I came home still a little teary and deeply moved after seeing Peter O’Toole’s new film Venus,
a tour de force about a love affair, albeit chaste, between Maurice, an
aging (80 something) lothario, and Jessie, an angry and unsophisticated
young woman (20 something). I was eager to read the reviews and shocked
to find that most viewers had put it down (6 on a scale of 10) largely
as a reflection of their discomfort with the suggestions of sexual
intimacy across such a wide generational divide.

From my
perspective, it was a masterpiece depicting our cultural expectations
for aging and the possibility of living life full of love, passion and
even desire to the last day. The movie begins and ends by the sea, a
perfect metaphor for ending our journey where we began. Maurice and his
two pals typify some of the primary approaches we might take to life as
we age:

  • Donald is a corpulent observer accepting life with a kind of bemused detachment
  • Ian, Maurice’s best pal, is a bit dottery, self-absorbed and preoccupied with his blood pressure
  • Maurice,
    a not-quite-yet-retired aging actor, is committed to continue
    participating in any way he can, living his life to the fullest and not
    letting his age define what is possible.

Maurice’s approach
was succinctly depicted at one point when he slaps himself three times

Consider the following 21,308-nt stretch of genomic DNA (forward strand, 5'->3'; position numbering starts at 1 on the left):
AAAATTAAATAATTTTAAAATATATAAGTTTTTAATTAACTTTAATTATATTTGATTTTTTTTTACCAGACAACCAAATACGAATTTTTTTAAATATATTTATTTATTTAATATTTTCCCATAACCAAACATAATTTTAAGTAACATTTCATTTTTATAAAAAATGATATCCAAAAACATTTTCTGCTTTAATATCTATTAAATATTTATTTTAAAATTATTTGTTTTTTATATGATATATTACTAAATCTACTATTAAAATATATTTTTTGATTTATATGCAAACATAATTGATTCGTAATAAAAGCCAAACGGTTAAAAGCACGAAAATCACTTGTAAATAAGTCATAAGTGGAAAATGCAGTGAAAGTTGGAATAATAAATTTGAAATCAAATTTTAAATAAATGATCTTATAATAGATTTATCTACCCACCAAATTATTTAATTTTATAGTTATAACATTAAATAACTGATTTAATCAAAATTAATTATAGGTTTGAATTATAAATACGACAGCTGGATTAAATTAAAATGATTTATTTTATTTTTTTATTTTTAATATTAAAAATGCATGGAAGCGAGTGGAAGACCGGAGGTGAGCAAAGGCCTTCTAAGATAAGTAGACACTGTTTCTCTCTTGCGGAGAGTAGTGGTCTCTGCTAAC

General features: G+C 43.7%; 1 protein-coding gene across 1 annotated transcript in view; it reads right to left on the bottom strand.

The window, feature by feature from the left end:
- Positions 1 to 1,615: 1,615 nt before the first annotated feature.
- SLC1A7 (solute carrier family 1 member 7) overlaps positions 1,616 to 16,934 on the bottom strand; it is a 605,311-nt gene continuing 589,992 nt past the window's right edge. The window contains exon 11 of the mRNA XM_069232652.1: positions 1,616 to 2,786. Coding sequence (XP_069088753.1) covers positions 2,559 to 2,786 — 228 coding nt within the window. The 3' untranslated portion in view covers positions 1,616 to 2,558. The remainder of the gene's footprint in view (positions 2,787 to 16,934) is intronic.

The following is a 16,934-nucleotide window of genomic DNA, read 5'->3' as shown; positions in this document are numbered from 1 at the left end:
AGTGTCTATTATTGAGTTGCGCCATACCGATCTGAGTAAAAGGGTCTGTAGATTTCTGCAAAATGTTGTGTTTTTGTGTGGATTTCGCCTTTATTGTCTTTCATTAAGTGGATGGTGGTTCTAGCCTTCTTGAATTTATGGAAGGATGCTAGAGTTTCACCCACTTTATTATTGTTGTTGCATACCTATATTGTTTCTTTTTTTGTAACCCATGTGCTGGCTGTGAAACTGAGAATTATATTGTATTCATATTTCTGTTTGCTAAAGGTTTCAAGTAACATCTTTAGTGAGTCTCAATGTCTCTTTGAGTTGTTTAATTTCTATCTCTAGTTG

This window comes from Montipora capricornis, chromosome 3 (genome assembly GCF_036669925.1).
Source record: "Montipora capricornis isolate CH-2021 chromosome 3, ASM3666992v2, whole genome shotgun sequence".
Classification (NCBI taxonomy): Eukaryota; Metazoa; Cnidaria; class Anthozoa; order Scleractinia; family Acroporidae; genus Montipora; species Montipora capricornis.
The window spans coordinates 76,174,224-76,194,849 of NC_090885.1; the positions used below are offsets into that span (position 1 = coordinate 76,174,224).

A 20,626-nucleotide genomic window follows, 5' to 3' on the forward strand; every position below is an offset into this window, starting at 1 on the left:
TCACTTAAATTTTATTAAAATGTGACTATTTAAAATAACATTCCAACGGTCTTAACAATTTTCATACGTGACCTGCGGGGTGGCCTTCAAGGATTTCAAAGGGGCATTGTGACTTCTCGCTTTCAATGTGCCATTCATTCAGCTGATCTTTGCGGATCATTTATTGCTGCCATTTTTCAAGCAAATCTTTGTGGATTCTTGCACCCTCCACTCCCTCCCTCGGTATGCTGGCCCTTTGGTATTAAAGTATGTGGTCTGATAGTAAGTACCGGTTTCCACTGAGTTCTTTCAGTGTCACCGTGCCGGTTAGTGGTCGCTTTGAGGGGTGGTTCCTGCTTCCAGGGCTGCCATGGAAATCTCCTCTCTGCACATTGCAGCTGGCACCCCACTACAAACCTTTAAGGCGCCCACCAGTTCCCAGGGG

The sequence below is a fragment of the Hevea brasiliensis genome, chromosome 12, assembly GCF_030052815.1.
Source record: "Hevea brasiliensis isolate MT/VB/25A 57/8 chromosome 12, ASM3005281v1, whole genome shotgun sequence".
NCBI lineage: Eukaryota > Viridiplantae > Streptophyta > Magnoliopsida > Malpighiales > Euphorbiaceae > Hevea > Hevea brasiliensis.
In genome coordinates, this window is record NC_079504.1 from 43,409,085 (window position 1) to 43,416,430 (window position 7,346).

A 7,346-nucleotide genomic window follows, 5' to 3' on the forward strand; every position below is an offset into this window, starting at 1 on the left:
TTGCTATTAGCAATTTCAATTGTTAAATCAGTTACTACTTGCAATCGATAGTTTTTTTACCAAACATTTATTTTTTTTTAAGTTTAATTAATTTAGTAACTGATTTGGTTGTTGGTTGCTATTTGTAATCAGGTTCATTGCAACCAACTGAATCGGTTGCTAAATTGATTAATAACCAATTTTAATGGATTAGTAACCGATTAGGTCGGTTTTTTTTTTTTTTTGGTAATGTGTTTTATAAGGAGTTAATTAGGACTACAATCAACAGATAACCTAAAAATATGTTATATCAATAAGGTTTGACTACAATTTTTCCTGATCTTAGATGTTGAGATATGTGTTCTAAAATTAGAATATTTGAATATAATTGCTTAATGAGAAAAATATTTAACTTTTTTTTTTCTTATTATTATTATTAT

and declares that it is time to “Get up old man!”

In her part
as Ian’s young niece, Jodie Whittaker passed through all the phases
most women journey through when they encounter seduction and
unconditional love at any age: reluctance, resistance, rationalization,
negotiation, eventual surrender and the emancipation that comes from
realizing her power and experiencing the absolute self-respect,
self-esteem and perfection of being loved just for herself. In this
sense, the story was a rite of passage from youth to maturity. It
encompassed aspects of My Fair Lady, The Sun Also Rises and Harold and

I give Venus a ‘10’ because it speaks to each and
everyone of us. It shows the vastness of possibility that awaits us as
we grow older and proclaims love as our central—perhaps our only—reason
for living. Love of life, love of self, receiving love and giving love
unconditionally to at least one other human being. In these, we find
pleasure and joy in whatever form it comes. In a particularly powerful
moment in the film, O’Toole quotes Shakespeare’s Hamlet: “To be or not
to be, that is the question.” For me, the film transformed this into,
“To be love or not to be love, THAT is the question.”

I recommend Venus to anyone who dreams of living and dying on their own terms.